Can’t Do a Single Pull Up? Here’s How to Change That

When most of us are confronted with a pull up bar, it’s a humbling experience. No matter how strong you think you are, pull ups are really hard for most of us, but it doesn’t have to be that way.

If doing a single pull up seems like a pipe dream, I’m here to tell you that it’s not. If you really want to, you can teach yourself how to do a full, unassisted pull up. It takes a little training, but you absolutely can get there.

To be honest, it’s probably healthy for all of us to be capable of lifting up our own body weight, right? Seems like a useful skill.

Get ready to feel like a badass—you’ve got this! Here are a few tricks to help you get strong enough to do a pull up.

Young attractive woman in chaturanga dandasana pose, loft studio

Practice slow eccentric push ups.

This is the downward motion of the push up—the same movement as chaturanga in yoga. Although this usually feels like the easier of the two motions, it can be a powerful strengthening tool when you make one change: slow it way down.

Starting in a plank position, lower your body to the ground by bending your arms only. Allow it to take 10 to 30 seconds to lower your nose to the floor—yeah, we’re talking really slow. Then, drop your knees to the ground, push yourself back to your starting plank, and do three to five reps.

Even if you’re a strong push-upper, you’ll really notice your areas of weakness. When you’re moving slowly, there’s no place to hide, meaning every single muscle fiber gets worked. You’ll be amazed at how quickly you improve.

Once you get a little stronger and start holding a bar, you can jump yourself into a chin up position and slowly lower in the same manner for eccentric pull ups.

Use elastics.

Wrap an elastic band around the pull up bar (your gym surely has some), grab the bar, put your feet in the band, and do some pull ups. Depending on the weight of the elastic, these take a significant amount of weight off your arms, allowing you to practice pull ups with less body weight pulling you down.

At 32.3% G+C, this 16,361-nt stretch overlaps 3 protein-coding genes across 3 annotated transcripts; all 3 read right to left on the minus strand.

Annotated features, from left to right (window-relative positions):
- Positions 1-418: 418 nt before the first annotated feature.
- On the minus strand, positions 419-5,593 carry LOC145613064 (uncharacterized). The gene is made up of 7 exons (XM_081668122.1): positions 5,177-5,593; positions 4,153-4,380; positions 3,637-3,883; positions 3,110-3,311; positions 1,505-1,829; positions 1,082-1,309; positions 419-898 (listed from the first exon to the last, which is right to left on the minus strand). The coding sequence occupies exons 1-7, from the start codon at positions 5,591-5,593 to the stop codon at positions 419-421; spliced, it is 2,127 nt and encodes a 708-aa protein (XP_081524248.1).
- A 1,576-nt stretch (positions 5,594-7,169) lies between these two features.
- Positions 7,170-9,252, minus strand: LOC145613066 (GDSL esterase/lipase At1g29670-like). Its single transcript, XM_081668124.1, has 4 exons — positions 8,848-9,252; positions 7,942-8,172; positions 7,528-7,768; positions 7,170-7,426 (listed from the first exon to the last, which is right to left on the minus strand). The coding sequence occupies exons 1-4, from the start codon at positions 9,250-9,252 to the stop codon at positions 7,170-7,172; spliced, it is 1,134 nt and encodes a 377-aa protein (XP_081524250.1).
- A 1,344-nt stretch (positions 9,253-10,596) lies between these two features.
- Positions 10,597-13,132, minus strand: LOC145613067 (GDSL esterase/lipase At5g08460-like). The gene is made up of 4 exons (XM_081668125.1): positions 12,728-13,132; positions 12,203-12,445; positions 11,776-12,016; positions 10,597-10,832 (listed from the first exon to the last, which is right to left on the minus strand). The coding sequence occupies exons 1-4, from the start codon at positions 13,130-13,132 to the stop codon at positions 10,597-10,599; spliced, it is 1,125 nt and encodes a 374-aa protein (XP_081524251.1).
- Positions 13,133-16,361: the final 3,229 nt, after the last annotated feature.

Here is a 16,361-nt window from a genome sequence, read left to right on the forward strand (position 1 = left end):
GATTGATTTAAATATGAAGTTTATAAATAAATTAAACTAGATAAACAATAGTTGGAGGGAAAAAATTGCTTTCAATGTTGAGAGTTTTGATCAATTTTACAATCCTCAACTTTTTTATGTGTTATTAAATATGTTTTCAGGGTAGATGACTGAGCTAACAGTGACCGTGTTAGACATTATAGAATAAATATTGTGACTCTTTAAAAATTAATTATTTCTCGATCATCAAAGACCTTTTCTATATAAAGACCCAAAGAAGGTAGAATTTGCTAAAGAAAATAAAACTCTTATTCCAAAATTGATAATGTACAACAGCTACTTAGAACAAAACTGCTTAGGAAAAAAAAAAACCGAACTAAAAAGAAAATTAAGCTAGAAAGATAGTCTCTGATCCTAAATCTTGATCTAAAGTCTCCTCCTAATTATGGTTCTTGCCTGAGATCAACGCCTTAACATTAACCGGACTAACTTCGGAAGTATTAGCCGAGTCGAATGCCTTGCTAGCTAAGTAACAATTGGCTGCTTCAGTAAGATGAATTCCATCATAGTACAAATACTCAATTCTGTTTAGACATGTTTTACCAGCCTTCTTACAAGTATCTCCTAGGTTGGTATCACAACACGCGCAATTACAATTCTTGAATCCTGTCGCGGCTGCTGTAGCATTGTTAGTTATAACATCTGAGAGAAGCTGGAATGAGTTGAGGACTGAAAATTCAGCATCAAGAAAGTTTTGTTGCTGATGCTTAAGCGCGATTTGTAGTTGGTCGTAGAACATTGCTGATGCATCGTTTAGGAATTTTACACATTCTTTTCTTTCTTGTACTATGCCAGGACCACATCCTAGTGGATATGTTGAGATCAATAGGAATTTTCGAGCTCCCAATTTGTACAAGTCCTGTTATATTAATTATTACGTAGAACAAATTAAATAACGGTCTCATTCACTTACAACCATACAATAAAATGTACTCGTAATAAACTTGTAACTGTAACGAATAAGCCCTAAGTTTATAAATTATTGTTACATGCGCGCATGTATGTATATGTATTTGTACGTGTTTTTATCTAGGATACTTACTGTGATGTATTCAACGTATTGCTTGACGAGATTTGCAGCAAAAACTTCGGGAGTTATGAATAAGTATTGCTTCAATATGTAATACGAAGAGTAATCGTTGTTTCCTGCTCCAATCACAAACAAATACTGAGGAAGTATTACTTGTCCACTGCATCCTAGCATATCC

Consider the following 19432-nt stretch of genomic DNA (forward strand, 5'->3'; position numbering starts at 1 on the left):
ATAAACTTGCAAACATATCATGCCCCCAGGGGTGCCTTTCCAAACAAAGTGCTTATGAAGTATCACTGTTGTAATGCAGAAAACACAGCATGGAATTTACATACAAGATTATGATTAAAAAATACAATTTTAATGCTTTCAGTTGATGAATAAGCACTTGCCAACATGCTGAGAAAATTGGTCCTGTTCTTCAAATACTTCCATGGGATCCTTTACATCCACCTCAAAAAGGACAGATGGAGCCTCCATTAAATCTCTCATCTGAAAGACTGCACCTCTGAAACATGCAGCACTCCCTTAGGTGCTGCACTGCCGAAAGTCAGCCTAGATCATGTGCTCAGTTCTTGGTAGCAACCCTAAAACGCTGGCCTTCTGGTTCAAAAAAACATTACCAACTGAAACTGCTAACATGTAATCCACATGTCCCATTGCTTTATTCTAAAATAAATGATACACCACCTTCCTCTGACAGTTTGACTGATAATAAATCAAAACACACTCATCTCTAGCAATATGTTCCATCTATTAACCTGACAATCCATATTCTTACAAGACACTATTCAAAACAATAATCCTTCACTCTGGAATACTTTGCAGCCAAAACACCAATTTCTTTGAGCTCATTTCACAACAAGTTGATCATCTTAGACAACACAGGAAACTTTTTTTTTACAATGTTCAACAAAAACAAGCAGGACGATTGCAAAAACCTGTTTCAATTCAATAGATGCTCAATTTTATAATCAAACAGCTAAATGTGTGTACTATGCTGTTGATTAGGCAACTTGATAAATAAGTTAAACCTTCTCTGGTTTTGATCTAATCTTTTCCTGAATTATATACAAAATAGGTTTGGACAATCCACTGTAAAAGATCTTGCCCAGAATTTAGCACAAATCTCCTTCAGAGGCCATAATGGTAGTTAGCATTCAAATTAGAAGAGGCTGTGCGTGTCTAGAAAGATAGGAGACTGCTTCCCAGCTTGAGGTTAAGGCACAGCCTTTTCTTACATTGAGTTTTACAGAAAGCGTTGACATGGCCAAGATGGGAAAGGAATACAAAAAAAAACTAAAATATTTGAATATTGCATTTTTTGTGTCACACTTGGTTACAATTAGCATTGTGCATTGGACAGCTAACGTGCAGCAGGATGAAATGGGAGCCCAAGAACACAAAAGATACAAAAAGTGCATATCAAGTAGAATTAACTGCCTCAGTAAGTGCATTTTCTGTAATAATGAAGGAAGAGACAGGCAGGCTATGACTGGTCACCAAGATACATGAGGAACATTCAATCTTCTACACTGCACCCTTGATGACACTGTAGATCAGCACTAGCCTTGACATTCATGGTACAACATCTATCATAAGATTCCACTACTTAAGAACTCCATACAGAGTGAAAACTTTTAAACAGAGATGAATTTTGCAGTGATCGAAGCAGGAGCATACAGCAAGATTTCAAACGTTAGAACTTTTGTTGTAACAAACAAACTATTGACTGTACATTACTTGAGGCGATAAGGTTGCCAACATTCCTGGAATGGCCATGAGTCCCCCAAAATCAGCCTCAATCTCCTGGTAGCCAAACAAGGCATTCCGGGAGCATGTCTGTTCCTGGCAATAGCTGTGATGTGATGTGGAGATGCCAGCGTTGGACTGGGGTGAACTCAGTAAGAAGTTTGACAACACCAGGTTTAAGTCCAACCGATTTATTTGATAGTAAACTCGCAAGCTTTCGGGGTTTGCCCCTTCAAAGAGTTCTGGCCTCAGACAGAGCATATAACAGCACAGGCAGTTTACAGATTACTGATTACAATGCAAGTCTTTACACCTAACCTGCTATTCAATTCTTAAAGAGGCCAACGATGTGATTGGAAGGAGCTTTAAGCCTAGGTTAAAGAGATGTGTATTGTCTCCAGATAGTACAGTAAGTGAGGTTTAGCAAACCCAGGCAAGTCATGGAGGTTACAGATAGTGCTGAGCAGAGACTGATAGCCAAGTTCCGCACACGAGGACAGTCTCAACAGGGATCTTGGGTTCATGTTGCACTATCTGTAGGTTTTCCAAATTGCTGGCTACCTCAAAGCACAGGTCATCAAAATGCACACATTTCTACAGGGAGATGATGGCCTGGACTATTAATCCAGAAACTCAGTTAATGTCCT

The stronger you get, the lighter the band you’ll be able to use until, eventually, you’ll be able to use no band at all!

If you’re not into full gym workouts, you could also try indoor rock climbing, which will make those pull up muscles steadily stronger over time. It’s a similar process.

Senior man exercising at the park.

Get positive.

If you’re already fairly fit, remember that pull ups are all in your head. No matter how strong you are, there is no way you’re going to get your chin over than bar if you’re stuck in a negative mindset.

Drop your ego (yes, self-deprecation is part of the ego, too), try to clear your mind and trust your body. If you want it, you’ll get up there. If you’re feeling embarrassed/like a failure the very second you place your fingers on the bar, you probably won’t lift yourself more than a few inches. The mind is a powerful tool. Don’t let yours get in the way.

Doing a full pull up on your own can be an empowering experience—and you CAN do it! Put in 10 minutes of effort every day and within a month, you’ll be stronger and more confident than ever before. See you at the bar!

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Peggy B
Peggy B22 hours ago


hELEN hyesterday


Jacob S
Jacob S2 days ago


Olivia H
Olivia H4 days ago


David C
David C12 days ago

thanks do your best

Caitlin L
Caitlin L18 days ago


Hannah A
Hannah A19 days ago


Daniel N
John N21 days ago

Thanks for sharing

Jan S
Jacob S23 days ago

Thank you

Lara A
Lara A24 days ago